I've been getting requests to explain phenomenon occurring on earth as well..
I saw this perfect picture by @seanscottphotography which captures a stunning site of lightning hitting the ocean.. Some regions of the cloud are electrically charged. When a sudden electrical discharge occurs between two clouds or a cloud and the ground we experience lightning. The charged regions in the atmosphere temporarily equalize themselves through this discharge. Lightning creates light in the form of black body radiation from the very hot plasma created by the electron flow, and sound in the form of thunder.
In order for an electrostatic discharge to occur, two preconditions are necessary: firstly, a sufficiently high electric potential between two regions of space must exist, and secondly a high-resistance medium must obstruct the free, unimpeded equalization of the opposite charges.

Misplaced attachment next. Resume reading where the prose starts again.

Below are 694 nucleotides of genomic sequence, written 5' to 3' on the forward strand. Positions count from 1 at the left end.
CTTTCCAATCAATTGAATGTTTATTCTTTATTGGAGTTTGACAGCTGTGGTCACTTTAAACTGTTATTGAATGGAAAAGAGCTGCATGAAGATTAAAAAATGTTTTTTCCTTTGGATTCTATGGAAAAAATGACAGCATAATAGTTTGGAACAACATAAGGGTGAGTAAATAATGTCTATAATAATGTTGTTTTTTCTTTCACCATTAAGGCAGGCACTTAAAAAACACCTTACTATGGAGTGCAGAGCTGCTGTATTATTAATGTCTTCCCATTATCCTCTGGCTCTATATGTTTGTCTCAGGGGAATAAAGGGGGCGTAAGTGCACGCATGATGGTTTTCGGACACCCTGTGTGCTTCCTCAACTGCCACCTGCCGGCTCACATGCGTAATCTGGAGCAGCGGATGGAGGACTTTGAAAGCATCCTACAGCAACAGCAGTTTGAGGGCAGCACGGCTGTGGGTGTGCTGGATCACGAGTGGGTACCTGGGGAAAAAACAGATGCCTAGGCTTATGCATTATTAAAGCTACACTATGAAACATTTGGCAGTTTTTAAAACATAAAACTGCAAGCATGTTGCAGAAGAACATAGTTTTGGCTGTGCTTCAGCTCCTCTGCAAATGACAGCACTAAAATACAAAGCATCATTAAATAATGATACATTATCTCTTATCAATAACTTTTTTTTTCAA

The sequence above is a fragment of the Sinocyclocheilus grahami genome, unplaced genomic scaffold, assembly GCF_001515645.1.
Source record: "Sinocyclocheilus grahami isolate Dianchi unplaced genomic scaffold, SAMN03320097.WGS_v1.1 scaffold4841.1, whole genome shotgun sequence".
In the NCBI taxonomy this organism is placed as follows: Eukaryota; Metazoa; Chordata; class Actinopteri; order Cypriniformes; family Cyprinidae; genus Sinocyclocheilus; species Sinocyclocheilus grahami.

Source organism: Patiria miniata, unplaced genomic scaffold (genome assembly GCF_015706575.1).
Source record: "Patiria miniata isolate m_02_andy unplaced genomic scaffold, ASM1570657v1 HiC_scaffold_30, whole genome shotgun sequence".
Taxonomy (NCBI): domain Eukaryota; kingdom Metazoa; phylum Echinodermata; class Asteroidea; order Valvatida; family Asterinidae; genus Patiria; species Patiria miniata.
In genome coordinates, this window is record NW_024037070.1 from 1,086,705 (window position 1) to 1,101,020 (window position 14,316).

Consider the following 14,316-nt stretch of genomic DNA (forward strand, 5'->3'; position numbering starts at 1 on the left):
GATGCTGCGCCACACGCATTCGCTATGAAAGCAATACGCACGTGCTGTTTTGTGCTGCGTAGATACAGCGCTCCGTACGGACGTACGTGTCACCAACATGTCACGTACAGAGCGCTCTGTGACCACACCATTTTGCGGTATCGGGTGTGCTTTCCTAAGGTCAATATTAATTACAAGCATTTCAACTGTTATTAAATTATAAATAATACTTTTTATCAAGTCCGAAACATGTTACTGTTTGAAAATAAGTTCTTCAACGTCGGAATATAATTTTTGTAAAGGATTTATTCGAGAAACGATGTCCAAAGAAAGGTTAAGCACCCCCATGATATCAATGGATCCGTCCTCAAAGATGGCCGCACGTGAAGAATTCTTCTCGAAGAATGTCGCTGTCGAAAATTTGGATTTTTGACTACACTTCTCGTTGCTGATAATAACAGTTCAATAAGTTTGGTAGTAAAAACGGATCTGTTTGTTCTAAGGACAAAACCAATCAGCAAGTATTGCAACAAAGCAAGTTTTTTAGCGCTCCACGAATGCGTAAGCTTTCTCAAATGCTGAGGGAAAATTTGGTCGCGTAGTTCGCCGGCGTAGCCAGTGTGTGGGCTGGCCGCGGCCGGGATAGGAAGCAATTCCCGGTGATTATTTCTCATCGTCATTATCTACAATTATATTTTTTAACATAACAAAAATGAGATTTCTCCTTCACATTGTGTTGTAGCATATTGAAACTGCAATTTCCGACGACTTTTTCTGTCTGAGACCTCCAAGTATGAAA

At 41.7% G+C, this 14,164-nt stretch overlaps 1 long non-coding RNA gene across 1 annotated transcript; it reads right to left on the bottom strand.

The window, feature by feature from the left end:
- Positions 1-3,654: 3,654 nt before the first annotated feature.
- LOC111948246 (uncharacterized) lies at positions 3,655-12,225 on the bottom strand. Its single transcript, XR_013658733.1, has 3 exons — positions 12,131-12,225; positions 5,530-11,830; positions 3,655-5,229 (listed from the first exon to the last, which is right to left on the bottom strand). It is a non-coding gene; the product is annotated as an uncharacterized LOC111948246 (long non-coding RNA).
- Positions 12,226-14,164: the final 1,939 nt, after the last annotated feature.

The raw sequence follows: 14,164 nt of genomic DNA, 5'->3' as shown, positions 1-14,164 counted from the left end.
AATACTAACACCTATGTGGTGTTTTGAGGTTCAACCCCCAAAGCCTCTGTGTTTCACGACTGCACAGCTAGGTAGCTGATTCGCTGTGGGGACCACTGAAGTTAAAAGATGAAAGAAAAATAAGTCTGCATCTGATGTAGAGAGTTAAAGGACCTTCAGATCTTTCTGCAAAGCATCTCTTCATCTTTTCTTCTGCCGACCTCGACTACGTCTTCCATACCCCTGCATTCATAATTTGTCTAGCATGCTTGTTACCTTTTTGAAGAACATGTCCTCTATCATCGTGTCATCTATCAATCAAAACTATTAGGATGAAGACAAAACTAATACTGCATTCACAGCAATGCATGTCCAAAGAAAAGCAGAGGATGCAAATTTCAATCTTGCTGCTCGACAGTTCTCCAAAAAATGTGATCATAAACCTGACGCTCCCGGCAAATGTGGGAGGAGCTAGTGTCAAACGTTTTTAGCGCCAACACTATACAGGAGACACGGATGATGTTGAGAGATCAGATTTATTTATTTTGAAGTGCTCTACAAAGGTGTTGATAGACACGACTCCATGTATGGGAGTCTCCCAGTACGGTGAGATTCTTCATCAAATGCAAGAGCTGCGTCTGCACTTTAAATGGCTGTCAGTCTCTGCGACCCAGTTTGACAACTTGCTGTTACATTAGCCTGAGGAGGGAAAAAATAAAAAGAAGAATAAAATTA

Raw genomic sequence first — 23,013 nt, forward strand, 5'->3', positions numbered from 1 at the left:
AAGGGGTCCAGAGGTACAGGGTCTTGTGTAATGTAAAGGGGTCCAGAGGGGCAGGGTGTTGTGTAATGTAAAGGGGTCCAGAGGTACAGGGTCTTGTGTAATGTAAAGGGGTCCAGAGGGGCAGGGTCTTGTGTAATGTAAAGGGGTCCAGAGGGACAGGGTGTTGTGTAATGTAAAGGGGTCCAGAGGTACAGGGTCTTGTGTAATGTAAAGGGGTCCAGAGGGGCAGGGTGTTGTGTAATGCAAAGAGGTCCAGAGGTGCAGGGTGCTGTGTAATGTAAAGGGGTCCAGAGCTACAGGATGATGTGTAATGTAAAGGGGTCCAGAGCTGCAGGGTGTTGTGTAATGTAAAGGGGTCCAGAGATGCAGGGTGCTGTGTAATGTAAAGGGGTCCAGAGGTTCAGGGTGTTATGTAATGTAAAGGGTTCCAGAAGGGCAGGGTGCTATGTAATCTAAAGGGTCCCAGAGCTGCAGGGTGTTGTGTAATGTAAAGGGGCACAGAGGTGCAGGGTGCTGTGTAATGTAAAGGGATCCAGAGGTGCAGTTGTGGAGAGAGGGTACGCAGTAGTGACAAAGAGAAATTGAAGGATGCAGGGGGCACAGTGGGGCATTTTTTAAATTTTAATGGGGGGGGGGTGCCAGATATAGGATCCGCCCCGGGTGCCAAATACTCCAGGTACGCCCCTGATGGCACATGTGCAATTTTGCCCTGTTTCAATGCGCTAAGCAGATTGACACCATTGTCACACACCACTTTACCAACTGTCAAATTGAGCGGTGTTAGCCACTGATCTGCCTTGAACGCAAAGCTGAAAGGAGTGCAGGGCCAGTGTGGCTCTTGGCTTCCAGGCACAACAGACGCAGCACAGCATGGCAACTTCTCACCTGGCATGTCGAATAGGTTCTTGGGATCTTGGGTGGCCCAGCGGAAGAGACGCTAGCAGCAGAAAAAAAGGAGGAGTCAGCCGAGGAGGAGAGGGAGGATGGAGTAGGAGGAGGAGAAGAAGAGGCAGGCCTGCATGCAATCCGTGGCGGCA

Objects struck by lightning experience heat and magnetic forces of great magnitude. The heat created by lightning currents traveling through a tree may vaporize its sap, causing a steam explosion that bursts the trunk. Lightning also serves an important role in the nitrogen cycle by oxidizing diatomic nitrogen in the air into nitrates which are deposited by rain and can fertilize the growth of plants and other organisms.
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A red variable star and it's light echo in Monoceros
Last October, I wrote an article for @landscapephotomag regarding my experience shooting single exposures with the @skywatcherusa StarAdventurer tracker. I discuss pushing the limits of the Rule of 500 to create single exposures of the Milky Way. Head over to their website to read the article. This is one of the images I captured using the Skywatcher. It is a 38 second single exposure taken with a Canon 6D and a Rokinon 14mm 2.8. Flash placement and timing of that flash is the key to making sure you don't get foreground streaks during tracking.
Btw...I've got new photo workshop dates for Spring 2018 in the link in my bio. Join me in Malibu!